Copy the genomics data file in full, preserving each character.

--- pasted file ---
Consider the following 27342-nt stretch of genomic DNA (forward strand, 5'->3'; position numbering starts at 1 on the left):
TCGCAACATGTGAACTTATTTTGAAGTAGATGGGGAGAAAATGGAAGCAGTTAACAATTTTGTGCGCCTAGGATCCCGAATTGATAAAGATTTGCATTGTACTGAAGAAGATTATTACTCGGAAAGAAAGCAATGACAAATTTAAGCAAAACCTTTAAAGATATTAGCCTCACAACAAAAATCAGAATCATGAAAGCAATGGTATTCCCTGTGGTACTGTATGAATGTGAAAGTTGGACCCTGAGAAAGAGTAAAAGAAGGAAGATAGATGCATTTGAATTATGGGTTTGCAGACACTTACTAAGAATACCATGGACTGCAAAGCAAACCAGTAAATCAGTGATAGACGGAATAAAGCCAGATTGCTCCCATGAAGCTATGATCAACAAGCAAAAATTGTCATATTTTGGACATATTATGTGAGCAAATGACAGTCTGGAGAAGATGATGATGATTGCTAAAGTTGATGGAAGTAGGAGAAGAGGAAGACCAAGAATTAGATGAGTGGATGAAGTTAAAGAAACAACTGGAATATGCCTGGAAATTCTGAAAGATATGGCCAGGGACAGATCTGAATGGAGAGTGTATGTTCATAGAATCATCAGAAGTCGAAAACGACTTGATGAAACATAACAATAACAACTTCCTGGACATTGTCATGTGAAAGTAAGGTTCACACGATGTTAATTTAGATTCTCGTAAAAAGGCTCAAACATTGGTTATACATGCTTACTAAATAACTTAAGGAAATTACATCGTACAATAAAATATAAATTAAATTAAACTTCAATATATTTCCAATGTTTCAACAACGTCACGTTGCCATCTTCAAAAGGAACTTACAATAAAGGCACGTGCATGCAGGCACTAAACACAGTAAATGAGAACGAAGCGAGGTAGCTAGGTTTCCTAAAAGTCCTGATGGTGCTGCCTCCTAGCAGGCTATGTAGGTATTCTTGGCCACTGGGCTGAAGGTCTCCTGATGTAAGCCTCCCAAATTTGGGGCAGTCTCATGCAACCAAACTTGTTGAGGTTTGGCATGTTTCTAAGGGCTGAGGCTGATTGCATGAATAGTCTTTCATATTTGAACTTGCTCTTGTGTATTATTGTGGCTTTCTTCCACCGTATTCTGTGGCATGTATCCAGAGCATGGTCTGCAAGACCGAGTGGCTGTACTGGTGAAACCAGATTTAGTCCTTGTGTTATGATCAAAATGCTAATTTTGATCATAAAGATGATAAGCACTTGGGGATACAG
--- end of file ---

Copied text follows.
Consider the following 27342-nt stretch of genomic DNA (forward strand, 5'->3'; position numbering starts at 1 on the left):
TCGCAACATGTGAACTTATTTTGAAGTAGATGGGGAGAAAATGGAAGCAGTTAACAATTTTGTGCGCCTAGGATCCCGAATTGATAAAGATTTGCATTGTACTGAAGAAGATTATTACTCGGAAAGAAAGCAATGACAAATTTAAGCAAAACCTTTAAAGATATTAGCCTCACAACAAAAATCAGAATCATGAAAGCAATGGTATTCCCTGTGGTACTGTATGAATGTGAAAGTTGGACCCTGAGAAAGAGTAAAAGAAGGAAGATAGATGCATTTGAATTATGGGTTTGCAGACACTTACTAAGAATACCATGGACTGCAAAGCAAACCAGTAAATCAGTGATAGACGGAATAAAGCCAGATTGCTCCCATGAAGCTATGATCAACAAGCAAAAATTGTCATATTTTGGACATATTATGTGAGCAAATGACAGTCTGGAGAAGATGATGATGATTGCTAAAGTTGATGGAAGTAGGAGAAGAGGAAGACCAAGAATTAGATGAGTGGATGAAGTTAAAGAAACAACTGGAATATGCCTGGAAATTCTGAAAGATATGGCCAGGGACAGATCTGAATGGAGAGTGTATGTTCATAGAATCATCAGAAGTCGAAAACGACTTGATGAAACATAACAATAACAACTTCCTGGACATTGTCATGTGAAAGTAAGGTTCACACGATGTTAATTTAGATTCTCGTAAAAAGGCTCAAACATTGGTTATACATGCTTACTAAATAACTTAAGGAAATTACATCGTACAATAAAATATAAATTAAATTAAACTTCAATATATTTCCAATGTTTCAACAACGTCACGTTGCCATCTTCAAAAGGAACTTACAATAAAGGCACGTGCATGCAGGCACTAAACACAGTAAATGAGAACGAAGCGAGGTAGCTAGGTTTCCTAAAAGTCCTGATGGTGCTGCCTCCTAGCAGGCTATGTAGGTATTCTTGGCCACTGGGCTGAAGGTCTCCTGATGTAAGCCTCCCAAATTTGGGGCAGTCTCATGCAACCAAACTTGTTGAGGTTTGGCATGTTTCTAAGGGCTGAGGCTGATTGCATGAATAGTCTTTCATATTTGAACTTGCTCTTGTGTATTATTGTGGCTTTCTTCCACCGTATTCTGTGGCATGTATCCAGAGCATGGTCTGCAAGACCGAGTGGCTGTACTGGTGAAACCAGATTTAGTCCTTGTGTTATGATCAAAATGCTAATTTTGATCATAAAGATGATAAGCACTTGGGGATACAG